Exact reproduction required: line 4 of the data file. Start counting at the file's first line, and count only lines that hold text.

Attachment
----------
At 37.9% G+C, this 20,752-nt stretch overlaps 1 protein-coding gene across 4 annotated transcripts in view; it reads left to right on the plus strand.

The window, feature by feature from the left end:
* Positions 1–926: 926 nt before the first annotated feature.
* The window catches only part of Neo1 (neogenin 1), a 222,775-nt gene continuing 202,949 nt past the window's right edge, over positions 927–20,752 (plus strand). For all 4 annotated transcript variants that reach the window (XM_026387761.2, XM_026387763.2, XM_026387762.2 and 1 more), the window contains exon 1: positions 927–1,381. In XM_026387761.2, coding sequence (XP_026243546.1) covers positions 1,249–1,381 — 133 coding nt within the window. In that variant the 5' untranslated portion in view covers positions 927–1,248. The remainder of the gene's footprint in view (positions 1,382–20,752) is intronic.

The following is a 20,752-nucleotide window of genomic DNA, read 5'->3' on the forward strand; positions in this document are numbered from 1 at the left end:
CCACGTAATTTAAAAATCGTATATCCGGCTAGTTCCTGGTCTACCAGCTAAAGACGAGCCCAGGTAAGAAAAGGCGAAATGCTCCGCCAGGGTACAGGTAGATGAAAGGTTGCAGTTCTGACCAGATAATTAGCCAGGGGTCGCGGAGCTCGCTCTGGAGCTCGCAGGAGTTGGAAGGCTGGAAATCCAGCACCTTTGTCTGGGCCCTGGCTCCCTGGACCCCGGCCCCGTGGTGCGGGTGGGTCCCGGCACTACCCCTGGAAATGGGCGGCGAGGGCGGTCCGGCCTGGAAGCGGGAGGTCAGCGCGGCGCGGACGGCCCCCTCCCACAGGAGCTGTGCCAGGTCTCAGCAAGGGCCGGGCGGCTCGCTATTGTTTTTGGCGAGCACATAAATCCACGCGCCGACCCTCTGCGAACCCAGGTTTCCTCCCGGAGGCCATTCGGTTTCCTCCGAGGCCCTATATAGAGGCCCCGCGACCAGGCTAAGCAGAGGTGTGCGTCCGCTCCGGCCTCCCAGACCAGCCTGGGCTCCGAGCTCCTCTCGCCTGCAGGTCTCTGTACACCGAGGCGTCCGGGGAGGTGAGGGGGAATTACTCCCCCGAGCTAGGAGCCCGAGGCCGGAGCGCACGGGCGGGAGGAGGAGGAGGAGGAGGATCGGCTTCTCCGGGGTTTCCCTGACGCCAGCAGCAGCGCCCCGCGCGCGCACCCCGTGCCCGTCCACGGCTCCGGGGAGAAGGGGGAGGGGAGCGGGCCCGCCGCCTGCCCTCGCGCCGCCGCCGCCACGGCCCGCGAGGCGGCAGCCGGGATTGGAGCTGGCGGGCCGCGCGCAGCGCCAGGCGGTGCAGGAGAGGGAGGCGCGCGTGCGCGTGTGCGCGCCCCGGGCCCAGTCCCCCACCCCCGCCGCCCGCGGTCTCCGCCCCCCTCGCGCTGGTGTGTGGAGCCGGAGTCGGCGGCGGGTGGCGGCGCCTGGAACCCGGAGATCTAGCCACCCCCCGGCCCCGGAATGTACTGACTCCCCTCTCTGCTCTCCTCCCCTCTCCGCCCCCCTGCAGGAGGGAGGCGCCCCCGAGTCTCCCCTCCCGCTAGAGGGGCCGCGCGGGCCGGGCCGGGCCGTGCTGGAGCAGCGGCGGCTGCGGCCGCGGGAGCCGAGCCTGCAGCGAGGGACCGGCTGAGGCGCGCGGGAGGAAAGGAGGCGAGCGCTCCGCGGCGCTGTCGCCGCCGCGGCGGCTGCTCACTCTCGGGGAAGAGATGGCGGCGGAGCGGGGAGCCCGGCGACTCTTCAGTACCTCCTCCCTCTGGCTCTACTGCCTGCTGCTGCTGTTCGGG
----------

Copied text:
* The window catches only part of Neo1 (neogenin 1), a 222,775-nt gene continuing 202,949 nt past the window's right edge, over positions 927–20,752 (plus strand). For all 4 annotated transcript variants that reach the window (XM_026387761.2, XM_026387763.2, XM_026387762.2 and 1 more), the window contains exon 1: positions 927–1,381. In XM_026387761.2, coding sequence (XP_026243546.1) covers positions 1,249–1,381 — 133 coding nt within the window. In that variant the 5' untranslated portion in view covers positions 927–1,248. The remainder of the gene's footprint in view (positions 1,382–20,752) is intronic.